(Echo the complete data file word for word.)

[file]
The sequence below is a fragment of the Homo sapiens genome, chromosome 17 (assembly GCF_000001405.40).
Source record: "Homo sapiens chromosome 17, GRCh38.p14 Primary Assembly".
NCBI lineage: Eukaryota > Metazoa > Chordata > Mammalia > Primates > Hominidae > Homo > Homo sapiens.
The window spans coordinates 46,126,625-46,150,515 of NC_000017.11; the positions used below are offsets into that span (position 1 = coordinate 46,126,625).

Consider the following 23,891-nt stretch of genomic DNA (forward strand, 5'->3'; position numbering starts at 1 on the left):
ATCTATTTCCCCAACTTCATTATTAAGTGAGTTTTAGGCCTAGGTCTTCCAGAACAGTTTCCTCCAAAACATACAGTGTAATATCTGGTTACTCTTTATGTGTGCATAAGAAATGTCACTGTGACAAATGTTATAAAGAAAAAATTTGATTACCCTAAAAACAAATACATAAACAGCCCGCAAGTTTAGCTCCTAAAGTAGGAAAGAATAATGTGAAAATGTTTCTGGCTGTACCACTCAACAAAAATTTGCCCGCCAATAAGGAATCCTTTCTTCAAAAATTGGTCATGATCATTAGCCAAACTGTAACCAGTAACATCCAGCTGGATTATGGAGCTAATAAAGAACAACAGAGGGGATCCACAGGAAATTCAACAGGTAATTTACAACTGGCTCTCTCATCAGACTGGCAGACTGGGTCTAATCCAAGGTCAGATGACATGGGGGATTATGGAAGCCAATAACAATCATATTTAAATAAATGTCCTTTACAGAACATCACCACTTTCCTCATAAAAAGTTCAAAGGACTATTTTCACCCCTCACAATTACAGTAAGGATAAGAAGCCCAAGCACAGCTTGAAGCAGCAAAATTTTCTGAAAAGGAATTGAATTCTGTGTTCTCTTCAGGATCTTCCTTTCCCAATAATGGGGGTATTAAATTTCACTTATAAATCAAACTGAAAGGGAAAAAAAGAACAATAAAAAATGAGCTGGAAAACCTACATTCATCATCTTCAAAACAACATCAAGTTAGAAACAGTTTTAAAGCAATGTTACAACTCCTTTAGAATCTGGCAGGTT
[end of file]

The sequence below is a fragment of the Homo sapiens genome, chromosome 17 (assembly GCF_000001405.40).
Source record: "Homo sapiens chromosome 17, GRCh38.p14 Primary Assembly".
NCBI lineage: Eukaryota > Metazoa > Chordata > Mammalia > Primates > Hominidae > Homo > Homo sapiens.
The window spans coordinates 46,126,625-46,150,515 of NC_000017.11; the positions used below are offsets into that span (position 1 = coordinate 46,126,625).

Consider the following 23,891-nt stretch of genomic DNA (forward strand, 5'->3'; position numbering starts at 1 on the left):
ATCTATTTCCCCAACTTCATTATTAAGTGAGTTTTAGGCCTAGGTCTTCCAGAACAGTTTCCTCCAAAACATACAGTGTAATATCTGGTTACTCTTTATGTGTGCATAAGAAATGTCACTGTGACAAATGTTATAAAGAAAAAATTTGATTACCCTAAAAACAAATACATAAACAGCCCGCAAGTTTAGCTCCTAAAGTAGGAAAGAATAATGTGAAAATGTTTCTGGCTGTACCACTCAACAAAAATTTGCCCGCCAATAAGGAATCCTTTCTTCAAAAATTGGTCATGATCATTAGCCAAACTGTAACCAGTAACATCCAGCTGGATTATGGAGCTAATAAAGAACAACAGAGGGGATCCACAGGAAATTCAACAGGTAATTTACAACTGGCTCTCTCATCAGACTGGCAGACTGGGTCTAATCCAAGGTCAGATGACATGGGGGATTATGGAAGCCAATAACAATCATATTTAAATAAATGTCCTTTACAGAACATCACCACTTTCCTCATAAAAAGTTCAAAGGACTATTTTCACCCCTCACAATTACAGTAAGGATAAGAAGCCCAAGCACAGCTTGAAGCAGCAAAATTTTCTGAAAAGGAATTGAATTCTGTGTTCTCTTCAGGATCTTCCTTTCCCAATAATGGGGGTATTAAATTTCACTTATAAATCAAACTGAAAGGGAAAAAAAGAACAATAAAAAATGAGCTGGAAAACCTACATTCATCATCTTCAAAACAACATCAAGTTAGAAACAGTTTTAAAGCAATGTTACAACTCCTTTAGAATCTGGCAGGTT